A few years ago I bought a political science book that I found very helpful (yes, I am aware of the low opinion many people have of political science and I generally share that). It's a short introductory college level textbook I bought used at Amazon called "Culture and Politics: An Introduction to Mass and Elite Behavior" by Oliver Woshinsky. I did not notice a particular political bias, and I appreciated his "how it works" attitude (my engineer mindset likes that approach). While the book is US-centric he uses examples from many countries to highlight his points.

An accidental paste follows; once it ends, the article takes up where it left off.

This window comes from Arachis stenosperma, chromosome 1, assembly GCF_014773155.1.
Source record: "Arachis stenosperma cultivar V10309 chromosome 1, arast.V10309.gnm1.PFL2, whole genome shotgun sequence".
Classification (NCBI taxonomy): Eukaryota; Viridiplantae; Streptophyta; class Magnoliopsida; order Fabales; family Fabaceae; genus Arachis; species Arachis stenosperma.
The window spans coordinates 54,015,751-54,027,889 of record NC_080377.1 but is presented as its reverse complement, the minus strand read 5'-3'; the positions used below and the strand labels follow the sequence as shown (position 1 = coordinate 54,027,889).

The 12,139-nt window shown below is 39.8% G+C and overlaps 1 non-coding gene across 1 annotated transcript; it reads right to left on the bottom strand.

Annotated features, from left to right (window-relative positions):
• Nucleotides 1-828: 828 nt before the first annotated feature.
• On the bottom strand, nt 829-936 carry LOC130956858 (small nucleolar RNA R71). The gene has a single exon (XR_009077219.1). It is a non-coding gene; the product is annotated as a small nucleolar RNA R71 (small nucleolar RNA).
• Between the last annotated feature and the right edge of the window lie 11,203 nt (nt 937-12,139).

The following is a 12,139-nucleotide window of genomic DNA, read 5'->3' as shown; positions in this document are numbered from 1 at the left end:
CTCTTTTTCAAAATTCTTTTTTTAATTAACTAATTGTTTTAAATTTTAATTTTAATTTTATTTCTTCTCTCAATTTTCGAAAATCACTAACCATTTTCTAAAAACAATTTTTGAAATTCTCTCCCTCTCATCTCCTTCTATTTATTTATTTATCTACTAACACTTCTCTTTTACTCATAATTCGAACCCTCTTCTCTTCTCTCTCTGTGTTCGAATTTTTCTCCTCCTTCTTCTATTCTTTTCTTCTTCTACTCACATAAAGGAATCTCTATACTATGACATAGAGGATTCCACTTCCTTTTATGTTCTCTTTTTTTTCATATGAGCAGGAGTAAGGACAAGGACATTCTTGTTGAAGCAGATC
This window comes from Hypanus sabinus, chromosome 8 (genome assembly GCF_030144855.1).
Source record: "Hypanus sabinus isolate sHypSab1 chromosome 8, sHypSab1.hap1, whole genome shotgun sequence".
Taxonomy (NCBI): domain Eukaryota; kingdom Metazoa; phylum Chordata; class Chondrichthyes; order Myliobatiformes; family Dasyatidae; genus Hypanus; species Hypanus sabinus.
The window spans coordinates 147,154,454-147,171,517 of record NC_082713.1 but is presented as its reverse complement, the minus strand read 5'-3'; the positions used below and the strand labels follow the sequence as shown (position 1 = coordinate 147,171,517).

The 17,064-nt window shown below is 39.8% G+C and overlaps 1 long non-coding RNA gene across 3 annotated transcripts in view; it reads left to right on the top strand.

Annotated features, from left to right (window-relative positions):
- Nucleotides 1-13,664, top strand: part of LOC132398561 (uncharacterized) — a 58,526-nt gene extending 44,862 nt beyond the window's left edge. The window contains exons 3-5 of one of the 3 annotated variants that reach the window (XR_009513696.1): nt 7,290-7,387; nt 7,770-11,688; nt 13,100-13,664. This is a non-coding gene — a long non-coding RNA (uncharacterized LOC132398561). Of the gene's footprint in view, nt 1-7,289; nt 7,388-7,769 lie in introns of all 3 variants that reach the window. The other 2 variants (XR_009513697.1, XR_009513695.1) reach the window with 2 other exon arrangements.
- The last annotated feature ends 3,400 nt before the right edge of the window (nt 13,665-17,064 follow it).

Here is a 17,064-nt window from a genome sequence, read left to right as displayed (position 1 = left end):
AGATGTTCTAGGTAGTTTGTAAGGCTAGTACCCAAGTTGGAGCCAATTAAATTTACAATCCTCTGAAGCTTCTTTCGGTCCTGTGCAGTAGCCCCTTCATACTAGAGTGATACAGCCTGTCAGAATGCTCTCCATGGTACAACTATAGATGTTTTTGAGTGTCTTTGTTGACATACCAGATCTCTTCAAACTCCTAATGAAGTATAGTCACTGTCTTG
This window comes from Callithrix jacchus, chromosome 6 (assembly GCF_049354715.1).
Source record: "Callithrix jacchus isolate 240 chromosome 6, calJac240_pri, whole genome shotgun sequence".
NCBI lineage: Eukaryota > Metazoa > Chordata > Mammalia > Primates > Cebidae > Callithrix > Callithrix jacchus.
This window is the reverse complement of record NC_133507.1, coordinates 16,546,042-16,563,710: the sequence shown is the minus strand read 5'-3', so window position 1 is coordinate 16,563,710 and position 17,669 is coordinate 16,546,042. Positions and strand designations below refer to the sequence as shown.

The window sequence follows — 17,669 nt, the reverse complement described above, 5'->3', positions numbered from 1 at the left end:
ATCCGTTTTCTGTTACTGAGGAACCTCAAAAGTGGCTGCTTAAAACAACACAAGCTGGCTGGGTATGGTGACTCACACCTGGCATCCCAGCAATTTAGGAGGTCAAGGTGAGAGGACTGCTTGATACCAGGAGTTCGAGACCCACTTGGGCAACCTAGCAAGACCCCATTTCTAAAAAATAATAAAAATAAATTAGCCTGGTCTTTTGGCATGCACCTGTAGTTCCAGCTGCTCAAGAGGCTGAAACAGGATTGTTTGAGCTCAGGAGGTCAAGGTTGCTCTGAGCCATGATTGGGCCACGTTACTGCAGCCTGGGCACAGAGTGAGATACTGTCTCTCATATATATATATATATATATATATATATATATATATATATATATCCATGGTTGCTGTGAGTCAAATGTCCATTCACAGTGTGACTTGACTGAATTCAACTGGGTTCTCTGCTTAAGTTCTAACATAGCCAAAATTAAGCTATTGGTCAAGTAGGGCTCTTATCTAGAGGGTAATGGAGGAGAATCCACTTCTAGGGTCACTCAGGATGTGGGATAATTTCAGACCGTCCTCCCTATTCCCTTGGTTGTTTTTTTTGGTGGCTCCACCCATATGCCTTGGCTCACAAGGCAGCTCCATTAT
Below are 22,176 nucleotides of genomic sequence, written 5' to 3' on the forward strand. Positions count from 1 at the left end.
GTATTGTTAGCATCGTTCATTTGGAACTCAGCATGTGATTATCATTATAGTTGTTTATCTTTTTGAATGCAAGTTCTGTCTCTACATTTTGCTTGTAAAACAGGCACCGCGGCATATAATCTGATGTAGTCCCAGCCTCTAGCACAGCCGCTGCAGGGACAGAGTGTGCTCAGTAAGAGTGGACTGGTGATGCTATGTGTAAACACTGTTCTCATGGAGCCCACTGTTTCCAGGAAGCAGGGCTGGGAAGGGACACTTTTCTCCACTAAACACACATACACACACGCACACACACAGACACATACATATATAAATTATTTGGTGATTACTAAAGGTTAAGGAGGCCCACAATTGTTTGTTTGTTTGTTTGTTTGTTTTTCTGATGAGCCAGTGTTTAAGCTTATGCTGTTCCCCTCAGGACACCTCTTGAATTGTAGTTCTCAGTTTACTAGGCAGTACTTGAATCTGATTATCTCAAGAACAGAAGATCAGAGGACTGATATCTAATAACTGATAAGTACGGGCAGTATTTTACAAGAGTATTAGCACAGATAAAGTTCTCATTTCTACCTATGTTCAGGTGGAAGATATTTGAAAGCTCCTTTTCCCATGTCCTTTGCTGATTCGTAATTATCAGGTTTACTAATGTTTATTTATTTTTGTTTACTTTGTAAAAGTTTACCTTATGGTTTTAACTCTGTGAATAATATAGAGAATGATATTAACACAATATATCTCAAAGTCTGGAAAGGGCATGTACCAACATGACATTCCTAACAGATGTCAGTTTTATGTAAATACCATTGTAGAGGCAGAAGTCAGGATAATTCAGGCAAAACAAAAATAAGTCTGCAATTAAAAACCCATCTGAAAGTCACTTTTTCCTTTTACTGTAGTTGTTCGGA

He has some interesting chapters on "Citizen Voting Behavior" especially one called "Who Participates in Politics and Who Doesn't". In one of those is his Pyramid of Political Involvement which goes like this:

"1-3% Influentials – Leaders & full time political activists
10-20% Participants – Regularly active in politics
40-70% Citizens – Voters, occasionally politically active
20-40% Apathetics – Wholly uninvolved in politics" ...

Note that the numbers above are broad, but it gives you some idea of the ratios. Also each level of involvement requires a greater output of time, energy and personal resources than the one below it.

In addition to the normally apathetic types, I think many people feel the system is rigged and that nothing worthwhile will come out of their voting. Can't say I blame them.

makosog

Wonder where ISIS took to...